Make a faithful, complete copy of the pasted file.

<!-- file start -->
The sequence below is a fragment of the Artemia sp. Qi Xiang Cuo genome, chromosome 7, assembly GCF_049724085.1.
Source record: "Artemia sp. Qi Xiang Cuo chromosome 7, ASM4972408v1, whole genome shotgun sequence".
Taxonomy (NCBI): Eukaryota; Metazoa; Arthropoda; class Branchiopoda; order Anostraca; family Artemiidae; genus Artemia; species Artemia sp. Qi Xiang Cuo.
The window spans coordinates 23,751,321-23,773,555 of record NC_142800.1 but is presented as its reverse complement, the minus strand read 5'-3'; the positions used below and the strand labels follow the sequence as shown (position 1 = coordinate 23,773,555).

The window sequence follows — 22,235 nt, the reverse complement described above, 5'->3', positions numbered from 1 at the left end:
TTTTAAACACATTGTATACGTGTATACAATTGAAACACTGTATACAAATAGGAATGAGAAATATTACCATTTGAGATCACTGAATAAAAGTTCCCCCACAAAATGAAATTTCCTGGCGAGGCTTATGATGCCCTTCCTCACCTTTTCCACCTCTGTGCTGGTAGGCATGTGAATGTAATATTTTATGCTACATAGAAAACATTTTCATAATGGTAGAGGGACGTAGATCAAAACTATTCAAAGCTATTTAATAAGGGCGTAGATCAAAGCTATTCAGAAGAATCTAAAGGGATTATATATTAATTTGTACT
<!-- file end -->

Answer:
The sequence below is a fragment of the Artemia sp. Qi Xiang Cuo genome, chromosome 7, assembly GCF_049724085.1.
Source record: "Artemia sp. Qi Xiang Cuo chromosome 7, ASM4972408v1, whole genome shotgun sequence".
Taxonomy (NCBI): Eukaryota; Metazoa; Arthropoda; class Branchiopoda; order Anostraca; family Artemiidae; genus Artemia; species Artemia sp. Qi Xiang Cuo.
The window spans coordinates 23,751,321-23,773,555 of record NC_142800.1 but is presented as its reverse complement, the minus strand read 5'-3'; the positions used below and the strand labels follow the sequence as shown (position 1 = coordinate 23,773,555).

The window sequence follows — 22,235 nt, the reverse complement described above, 5'->3', positions numbered from 1 at the left end:
TTTTAAACACATTGTATACGTGTATACAATTGAAACACTGTATACAAATAGGAATGAGAAATATTACCATTTGAGATCACTGAATAAAAGTTCCCCCACAAAATGAAATTTCCTGGCGAGGCTTATGATGCCCTTCCTCACCTTTTCCACCTCTGTGCTGGTAGGCATGTGAATGTAATATTTTATGCTACATAGAAAACATTTTCATAATGGTAGAGGGACGTAGATCAAAACTATTCAAAGCTATTTAATAAGGGCGTAGATCAAAGCTATTCAGAAGAATCTAAAGGGATTATATATTAATTTGTACT